You were four weeks old yesterday, and you’ll be one month old tomorrow. I can’t believe how fast this all is going. Right now you’re sleeping on your daddy’s chest. He’s sleeping too. Sometimes when he wakes up with us at night, he has trouble falling back asleep (luckily, you and I do not!), but there is nothing he loves more than sleeping with you on his chest, so he’s pretty happy right now.

Being your mom has been the most amazing, most difficult, most unexpected experience. I can feel my love for you growing every day, every minute. You are the sweetest, the cutest, probably the best baby ever. You rarely fuss, you sleep like a champ, and you are gaining a hearty amount of weight. Recently, you’ve started making extended eye contact with us, which melts us into tiny little puddles. You’re smiling, too, and sometimes your mouth opens into a wide grin and we think you must be laughing, even though no sound comes out. We cover you with kisses, and you give us a big open-mouthed smile back.

I’ll tell your birth story at some point, which was its own complex mix of pain and joy. It was not the birth I envisioned for us, but it was nonetheless perfect. You were perfect! Right after you were born, after I held you for a minute, you had to get examined by the special care team. Your daddy kept you company, and that was one of the most beautiful things I’ve ever seen: You held his finger, and he stared down at you and beamed.

I love you so, so much.


Well, I might have lost the induction battle, but I’m totally going to win the baby war!

We’re heading to the hospital first thing tomorrow morning. Yesterday at this time, I was ready to fight my doctor (who probably would have preferred to induce me even earlier), but once we were there at the appointment, I realized I didn’t want to. I trust her. Maybe this induction isn’t necessary, maybe it is, but it’s not my call. I do think my doctor has my best interests and those of my baby in mind. I want to let her take care of me the way she thinks best. And so, we induce.

Apparently I’m a weirdo for not being eager for an induction. My appointment today was with a nurse practitioner, and we could hear her communicating my situation to the doctor in the hallway outside our room.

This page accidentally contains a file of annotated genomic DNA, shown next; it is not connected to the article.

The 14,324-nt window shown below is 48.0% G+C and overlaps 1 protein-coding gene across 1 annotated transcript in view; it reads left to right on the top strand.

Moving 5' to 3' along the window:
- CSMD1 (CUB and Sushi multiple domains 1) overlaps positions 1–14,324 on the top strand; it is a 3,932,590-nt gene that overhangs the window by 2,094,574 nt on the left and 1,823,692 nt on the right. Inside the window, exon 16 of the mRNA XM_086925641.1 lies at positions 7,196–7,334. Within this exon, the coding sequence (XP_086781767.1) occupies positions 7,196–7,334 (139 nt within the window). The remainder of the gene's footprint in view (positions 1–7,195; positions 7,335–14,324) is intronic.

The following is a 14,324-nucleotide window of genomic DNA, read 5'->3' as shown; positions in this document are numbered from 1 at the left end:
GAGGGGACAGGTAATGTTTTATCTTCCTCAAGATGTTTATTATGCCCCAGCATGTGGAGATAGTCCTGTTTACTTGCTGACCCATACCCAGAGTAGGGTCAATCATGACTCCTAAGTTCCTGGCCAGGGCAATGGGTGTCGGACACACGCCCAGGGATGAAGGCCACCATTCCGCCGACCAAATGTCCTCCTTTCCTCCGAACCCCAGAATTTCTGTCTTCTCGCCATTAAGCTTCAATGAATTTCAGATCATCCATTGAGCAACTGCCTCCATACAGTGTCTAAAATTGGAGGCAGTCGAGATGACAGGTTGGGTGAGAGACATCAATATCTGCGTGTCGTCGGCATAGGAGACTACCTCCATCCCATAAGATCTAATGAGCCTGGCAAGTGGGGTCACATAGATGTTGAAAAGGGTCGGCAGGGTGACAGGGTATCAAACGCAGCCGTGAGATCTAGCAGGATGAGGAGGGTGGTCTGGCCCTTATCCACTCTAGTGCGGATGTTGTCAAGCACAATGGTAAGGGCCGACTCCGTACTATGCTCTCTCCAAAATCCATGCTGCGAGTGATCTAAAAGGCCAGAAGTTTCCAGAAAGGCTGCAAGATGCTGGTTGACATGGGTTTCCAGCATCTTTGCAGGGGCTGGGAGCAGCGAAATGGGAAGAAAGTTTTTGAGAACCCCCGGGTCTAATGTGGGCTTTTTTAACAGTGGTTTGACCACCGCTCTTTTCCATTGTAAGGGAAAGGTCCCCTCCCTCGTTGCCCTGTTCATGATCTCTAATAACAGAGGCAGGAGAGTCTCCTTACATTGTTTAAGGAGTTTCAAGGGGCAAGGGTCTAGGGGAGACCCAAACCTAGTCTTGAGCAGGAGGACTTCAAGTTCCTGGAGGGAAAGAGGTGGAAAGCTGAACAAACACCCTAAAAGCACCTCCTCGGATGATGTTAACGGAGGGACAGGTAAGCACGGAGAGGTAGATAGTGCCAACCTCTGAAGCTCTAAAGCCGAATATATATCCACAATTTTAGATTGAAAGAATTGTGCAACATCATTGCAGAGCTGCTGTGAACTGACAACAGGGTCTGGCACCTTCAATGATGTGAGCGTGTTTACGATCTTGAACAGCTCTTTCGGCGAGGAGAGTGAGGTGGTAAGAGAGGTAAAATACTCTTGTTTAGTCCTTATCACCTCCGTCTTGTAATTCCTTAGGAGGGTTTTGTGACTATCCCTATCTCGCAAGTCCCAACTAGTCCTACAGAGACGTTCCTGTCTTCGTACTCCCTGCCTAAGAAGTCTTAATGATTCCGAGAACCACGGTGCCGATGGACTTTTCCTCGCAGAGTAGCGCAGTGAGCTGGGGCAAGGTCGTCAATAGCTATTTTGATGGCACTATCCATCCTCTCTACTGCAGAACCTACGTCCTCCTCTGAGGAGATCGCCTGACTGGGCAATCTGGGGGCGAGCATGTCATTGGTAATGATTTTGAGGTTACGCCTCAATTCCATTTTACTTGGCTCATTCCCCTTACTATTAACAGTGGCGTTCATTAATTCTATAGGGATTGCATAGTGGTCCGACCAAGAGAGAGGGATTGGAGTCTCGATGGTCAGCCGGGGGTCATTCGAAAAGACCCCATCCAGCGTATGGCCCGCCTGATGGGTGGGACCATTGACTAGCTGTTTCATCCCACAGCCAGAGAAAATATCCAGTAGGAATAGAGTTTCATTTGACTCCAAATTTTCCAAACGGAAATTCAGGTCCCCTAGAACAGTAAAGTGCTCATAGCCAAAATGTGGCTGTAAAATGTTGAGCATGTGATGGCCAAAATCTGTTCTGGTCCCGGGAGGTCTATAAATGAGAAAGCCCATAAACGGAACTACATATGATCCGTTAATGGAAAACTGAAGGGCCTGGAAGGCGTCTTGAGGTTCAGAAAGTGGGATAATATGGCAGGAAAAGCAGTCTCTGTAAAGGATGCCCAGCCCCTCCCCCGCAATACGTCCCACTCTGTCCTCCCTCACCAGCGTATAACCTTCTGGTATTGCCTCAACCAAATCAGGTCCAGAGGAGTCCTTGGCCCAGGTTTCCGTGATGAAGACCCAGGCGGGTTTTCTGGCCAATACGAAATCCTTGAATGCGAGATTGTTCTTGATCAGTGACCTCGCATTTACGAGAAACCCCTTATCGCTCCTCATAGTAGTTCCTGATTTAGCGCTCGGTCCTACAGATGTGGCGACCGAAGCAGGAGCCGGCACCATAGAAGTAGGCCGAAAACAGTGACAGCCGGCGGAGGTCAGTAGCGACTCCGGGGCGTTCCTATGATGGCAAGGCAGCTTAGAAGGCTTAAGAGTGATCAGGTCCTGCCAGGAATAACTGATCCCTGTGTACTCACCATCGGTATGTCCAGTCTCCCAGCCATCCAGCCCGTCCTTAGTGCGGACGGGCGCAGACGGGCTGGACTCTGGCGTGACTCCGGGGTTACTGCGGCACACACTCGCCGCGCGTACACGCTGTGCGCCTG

“I’ve got Rebecca. She’s 41.5 weeks,” the nurse said.

“Forty-ONE-point-five?” My doctor was clearly surprised.

“She doesn’t want to be induced.”

“What is she waiting for?”

I could hear them scheduling the induction for tomorrow, and I started to cry. I cried through the nurse’s explanation, through the waiting room, into the car, and onto the phone with my dear friend Anne, who’d called to check in. She encouraged me to see this as my first lesson in parenthood: No matter how well we try to plan things out perfectly, we can’t always force them to go the way we want.

No, this might not be the idealized version of natural childbirth I’d imagined for myself, but I am so incredibly eager to meet this baby. Over the past several hours, I’ve felt myself relax, and I’ve become more and more excited. We are having this baby, maybe tomorrow, maybe Thursday. We will bring him home this weekend. I am ready. Chris is ready.

And I can’t stop thinking how my life is about to change forever. I dreamed about the perfect natural labor for nine months, but I’ve dreamed about having a baby since I was practically still a baby myself. However he gets here, I’m so happy to welcome him.

In the beginning.

To pass the time while we wait for our baby to join us — as our doula reassures us, babies know when they want to be born, so there’s no need to rush him — I’ve been thinking a lot about the past nine months (over the course of which I spent so much time thinking about now). I’d hoped to write letters to the baby regularly throughout my pregnancy, like the one I wrote last night, but like with so many of my big ideas, I was a bit lacking in the follow-through. Here, though, is the first letter I wrote him, back on Feb. 29, just a few days after finding out I was pregnant. I think there are two or three other letters somewhere in an unpacked box. When I find them, perhaps I’ll post them as well.